In Malibu

The skies were not so blue the day I visited Malibu.


I giggle whenever I reminisce on my Malibu adventure. A newbie traveller, completely unaware that Malibu is its own city. Wait Malibu isn’t a beach along the LA coast? My mind was blown learning the ever so basic Greater Los Angeles area geography.

I was staying at a Santa Monica hotel and Malibu was a bucket-list destination for me. I assumed putting “Malibu” into my GPS would be a suffice method to get to the beach. I later found out there are multiple beaches in the city of Malibu. Yikes!

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Pre-Malibu picture. I’m devouring a Nutella cannoli from Carlo’s bakery. Damn, that pastry was so freakin’ delicious.

Malibu Pier

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After a 30 minute Uber ride (I literally thought Malibu was a 5 minute drive away), I found myself at the Malibu Pier. I wish I filmed my reaction. The whole pier, and I mean the WHOLE pier was filled with fog.

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Thinking this smog would eventually clear out, I decided to fill my bikini body with some Mexican food – A new obsession I developed while in California. Finding the nearest restaurant – it was literally across the street – I ordered my favourite Mexican dish… Quesadillas!

Feeling stuffer than ever and not giving a damn, I was ready to hit a nearby beach for some sunlight, sand, and to consume those Malibu vibes. Having little knowledge about the Malibu beaches, I basically played Russian roulette with a list of beaches. The winner, El Matador beach.

El Matador

The fog did not clear up. In fact, I’m pretty sure it got worse. I knew I would despise myself if I didn’t at least glance at the beach. So, I gained the confidence (even with my super full stomach) to rip off my outfit and strut down the beach in my cheetah print bikini. Body positivity, no matter what shape, size, colour or ability is everything to me. I wanted to capture a few pictures of myself near the rock formations. They were absolutely breathtaking.

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To reflect on my Malibu experience, yes the fog absolutely sucked. But, I wasn’t going to let something so insufficient to ruin my day. The skies weren’t blue, but the views were still as extraordinary as I anticipated. To be given the opportunity to travel to such a naturally beautiful destination was rewarding on its own. Fog, or no fog, I am grateful to have consumed such beauty in Malibu.

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2017 End Of The Year Goals

Most people wait until the new year to set their resolutions. I want to end my 2017 on a positive note. 2017 started off unstable for me. Suffering from cattiness, bullying, anxiety, and depression the first few months, it appeared like this year was going to be quite the rollercoaster. In August, I moved to California. This was a decision that completely changed my life (for the better).

I am the type of person that dwells on the past. When something doesn’t go my way, I reflect and contemplate why that happened. When I fail to accomplish my already unattainable goals, I get saddened. My perspectives on goals have changed recently. Before I begin listing what I expect to accomplish in 2018, here were my senior year goals:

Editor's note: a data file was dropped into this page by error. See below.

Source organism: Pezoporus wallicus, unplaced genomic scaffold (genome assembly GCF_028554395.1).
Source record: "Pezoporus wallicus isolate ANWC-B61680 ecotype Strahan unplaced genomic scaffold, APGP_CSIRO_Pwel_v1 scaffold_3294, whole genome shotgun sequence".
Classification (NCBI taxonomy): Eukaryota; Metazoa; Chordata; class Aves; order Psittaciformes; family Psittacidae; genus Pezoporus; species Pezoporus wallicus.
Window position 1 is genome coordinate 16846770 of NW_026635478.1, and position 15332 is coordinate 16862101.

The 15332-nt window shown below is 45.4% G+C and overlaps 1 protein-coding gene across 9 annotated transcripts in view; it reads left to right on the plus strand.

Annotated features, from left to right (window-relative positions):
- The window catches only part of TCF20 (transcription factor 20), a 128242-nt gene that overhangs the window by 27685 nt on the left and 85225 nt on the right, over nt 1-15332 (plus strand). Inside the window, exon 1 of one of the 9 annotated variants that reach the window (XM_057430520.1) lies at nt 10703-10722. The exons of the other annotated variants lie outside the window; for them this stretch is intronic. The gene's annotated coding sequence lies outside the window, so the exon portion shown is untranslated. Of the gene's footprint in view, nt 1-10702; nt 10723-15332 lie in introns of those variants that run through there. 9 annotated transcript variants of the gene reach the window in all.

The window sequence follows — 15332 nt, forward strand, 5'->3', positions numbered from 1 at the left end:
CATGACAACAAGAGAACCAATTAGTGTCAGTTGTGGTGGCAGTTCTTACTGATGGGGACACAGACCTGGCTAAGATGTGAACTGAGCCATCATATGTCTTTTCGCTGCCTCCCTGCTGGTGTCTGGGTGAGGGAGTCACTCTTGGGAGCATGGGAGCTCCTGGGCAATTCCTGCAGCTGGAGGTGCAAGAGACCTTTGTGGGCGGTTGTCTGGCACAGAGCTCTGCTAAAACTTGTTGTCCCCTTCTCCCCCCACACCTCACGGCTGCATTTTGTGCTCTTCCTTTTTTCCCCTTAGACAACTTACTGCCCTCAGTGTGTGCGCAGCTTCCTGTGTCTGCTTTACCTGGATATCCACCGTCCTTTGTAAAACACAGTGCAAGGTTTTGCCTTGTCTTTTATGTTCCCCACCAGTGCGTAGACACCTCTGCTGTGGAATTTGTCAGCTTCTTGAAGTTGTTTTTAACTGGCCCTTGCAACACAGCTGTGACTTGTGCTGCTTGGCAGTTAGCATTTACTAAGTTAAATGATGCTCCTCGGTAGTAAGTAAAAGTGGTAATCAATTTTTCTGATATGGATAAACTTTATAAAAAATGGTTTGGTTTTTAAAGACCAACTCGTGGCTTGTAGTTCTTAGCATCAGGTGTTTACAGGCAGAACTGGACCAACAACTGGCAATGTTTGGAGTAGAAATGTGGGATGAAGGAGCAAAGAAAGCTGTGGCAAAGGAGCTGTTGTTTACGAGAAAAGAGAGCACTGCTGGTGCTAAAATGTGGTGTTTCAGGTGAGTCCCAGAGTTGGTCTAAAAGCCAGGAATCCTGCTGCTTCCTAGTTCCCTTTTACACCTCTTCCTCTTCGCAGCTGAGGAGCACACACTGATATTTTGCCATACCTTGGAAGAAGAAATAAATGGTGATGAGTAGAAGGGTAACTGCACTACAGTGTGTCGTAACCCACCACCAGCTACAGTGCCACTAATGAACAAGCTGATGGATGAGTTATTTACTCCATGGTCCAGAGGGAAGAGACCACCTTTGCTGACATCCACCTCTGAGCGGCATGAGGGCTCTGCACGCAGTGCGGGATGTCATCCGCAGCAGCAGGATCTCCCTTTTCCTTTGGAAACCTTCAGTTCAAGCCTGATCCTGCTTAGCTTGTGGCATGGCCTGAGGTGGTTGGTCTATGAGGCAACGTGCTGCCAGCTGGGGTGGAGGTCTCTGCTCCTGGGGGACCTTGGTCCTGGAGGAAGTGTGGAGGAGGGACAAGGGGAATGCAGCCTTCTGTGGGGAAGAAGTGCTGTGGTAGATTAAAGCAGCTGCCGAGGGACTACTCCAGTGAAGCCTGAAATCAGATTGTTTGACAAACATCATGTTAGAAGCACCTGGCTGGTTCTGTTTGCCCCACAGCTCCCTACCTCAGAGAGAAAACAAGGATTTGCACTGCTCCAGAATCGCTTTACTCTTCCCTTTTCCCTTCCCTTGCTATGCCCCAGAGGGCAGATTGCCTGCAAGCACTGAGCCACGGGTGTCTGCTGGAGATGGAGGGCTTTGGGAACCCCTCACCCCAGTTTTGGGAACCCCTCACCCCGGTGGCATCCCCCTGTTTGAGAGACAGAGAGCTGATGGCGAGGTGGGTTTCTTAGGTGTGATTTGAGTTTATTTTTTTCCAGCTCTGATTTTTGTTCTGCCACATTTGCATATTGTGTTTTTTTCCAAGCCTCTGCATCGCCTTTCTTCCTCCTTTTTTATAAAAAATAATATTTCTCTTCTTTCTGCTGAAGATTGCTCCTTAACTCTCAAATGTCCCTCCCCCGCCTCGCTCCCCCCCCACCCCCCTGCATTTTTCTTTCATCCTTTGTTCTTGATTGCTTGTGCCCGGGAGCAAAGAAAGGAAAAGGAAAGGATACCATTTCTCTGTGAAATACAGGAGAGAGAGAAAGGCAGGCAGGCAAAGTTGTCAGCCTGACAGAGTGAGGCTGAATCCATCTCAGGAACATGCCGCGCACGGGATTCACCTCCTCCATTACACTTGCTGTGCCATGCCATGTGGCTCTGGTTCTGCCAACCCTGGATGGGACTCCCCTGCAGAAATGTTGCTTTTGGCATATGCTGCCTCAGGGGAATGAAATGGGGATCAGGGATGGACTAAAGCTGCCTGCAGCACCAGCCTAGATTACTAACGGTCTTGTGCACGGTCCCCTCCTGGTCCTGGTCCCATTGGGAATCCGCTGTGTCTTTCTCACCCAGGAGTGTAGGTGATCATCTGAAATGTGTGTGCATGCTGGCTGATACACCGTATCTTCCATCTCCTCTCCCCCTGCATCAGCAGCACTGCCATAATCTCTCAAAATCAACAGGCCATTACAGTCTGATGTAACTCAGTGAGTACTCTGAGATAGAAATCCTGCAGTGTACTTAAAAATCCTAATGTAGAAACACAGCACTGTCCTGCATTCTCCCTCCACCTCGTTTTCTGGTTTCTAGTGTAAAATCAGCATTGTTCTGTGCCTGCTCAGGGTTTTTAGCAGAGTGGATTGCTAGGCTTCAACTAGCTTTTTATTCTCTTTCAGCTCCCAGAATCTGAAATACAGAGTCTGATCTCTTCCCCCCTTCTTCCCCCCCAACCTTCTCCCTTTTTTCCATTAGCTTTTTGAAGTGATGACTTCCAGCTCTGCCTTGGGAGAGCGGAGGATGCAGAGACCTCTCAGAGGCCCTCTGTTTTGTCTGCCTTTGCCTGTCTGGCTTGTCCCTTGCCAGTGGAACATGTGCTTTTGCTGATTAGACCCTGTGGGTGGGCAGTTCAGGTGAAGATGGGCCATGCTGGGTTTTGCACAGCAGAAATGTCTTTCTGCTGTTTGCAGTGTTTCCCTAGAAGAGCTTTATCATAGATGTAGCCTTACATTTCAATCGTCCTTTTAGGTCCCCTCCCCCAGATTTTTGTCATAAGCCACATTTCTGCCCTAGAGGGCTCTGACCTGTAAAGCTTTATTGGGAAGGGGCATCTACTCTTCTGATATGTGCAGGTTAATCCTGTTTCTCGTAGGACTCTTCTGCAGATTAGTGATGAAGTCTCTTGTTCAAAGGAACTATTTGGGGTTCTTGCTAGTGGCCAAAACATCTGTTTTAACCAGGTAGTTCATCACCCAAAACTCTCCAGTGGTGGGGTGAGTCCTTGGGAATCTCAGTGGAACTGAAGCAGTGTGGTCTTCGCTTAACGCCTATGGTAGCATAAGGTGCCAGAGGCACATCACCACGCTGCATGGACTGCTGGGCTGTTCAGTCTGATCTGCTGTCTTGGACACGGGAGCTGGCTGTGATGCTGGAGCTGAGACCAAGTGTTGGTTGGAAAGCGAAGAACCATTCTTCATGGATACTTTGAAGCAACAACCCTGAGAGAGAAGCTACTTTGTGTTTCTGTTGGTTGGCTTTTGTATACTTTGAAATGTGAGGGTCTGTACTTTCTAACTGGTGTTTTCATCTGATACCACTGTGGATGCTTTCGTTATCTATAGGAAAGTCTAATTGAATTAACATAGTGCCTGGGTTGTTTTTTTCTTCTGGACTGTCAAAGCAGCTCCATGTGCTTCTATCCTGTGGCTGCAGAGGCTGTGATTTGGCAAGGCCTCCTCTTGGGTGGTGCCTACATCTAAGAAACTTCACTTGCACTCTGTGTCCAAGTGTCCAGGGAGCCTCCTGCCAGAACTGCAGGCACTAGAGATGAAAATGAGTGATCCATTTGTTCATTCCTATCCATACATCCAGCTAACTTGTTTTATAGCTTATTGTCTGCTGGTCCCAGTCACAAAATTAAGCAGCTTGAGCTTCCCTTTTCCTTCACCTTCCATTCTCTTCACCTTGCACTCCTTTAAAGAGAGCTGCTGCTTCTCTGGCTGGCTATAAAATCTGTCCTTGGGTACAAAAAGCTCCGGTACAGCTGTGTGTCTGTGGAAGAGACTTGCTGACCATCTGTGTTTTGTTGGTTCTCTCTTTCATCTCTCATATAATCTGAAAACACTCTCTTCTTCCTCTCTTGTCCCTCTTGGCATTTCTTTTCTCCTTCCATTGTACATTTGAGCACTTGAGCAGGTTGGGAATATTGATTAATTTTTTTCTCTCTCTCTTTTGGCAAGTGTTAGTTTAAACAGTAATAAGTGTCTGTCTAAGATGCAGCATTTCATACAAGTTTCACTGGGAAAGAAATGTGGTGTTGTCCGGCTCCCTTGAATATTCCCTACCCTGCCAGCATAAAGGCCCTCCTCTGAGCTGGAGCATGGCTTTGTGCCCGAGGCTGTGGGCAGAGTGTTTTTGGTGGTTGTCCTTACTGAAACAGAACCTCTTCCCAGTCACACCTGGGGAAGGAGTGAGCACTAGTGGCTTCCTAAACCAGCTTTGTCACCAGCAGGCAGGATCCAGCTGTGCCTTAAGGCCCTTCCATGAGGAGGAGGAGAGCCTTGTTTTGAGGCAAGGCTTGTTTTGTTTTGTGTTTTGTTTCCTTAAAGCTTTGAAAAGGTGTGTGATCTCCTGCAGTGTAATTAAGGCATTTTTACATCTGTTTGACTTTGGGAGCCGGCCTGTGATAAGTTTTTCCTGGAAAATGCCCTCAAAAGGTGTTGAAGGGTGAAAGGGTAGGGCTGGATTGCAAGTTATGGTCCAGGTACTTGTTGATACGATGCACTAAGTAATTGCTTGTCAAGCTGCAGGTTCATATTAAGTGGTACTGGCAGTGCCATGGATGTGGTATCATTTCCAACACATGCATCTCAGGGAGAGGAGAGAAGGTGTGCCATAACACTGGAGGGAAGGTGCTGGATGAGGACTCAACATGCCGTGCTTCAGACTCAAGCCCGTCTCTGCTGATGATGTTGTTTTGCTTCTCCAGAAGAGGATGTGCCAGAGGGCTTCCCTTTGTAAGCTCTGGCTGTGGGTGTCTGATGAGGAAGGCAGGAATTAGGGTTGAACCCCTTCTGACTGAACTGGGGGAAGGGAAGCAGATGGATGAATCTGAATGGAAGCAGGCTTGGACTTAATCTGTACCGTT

1. Get a 4.0 GPA both semesters of school
  2. Befriend all my professors – Ask for extra help and recommendation letters
  3. Earn $10,000 in profit through work, other freelancing opportunities, selling pre-loved things to new & welcoming homes, and blogging (a girl can still dream)
  4. Volunteer once a month. It doesn’t matter where, when, or what charity
  5. Buy a sewing machine then learn how to use it

As you can see, only 2/5 of my goals were achieved. And that’s okay! Earning $10,000 in a couple months without having a steady, full-time job is nearly impossible to do. Volunteering while travelling, in cities I’m visiting without proper transportation is difficult. And how did I expect to lug back a sewing machine from California to Toronto?

My senior year wasn’t a complete flop though. On top of befriending all my professors and getting a 4.0 GPA (So happy about this), I progressed in areas of my life I didn’t even realize needed attention.

 My fitness journey & body appreciation

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It took me 21 years to realize the importance of body acceptance and self-love. For once I am FULLY satisfied and appreciative of my petite, 5’2″ stature. Going to the gym regularly has made me realize that strength (both internal and external) is not defined by an individual’s frame. I feel stronger and healthier than ever before and no person, bigger or taller than me, will ever belittle my self-love again.

Now, onto my end of the year and new year goals

2018 All About Me

Sounds a little conceded, I know. But, the second half of 2017 was rewarding because I was centred on my self and my self worth. For once, I lived my life focusing merely on me. I want to continue this in 2018.

  1. That workout grind continues.
    • Instead of achieving a specific body type, I workout to gain mental strength and stability. It helps me clear my mind. If I gain physical strength as well, that is a bonus!
  2. Work, Work, Work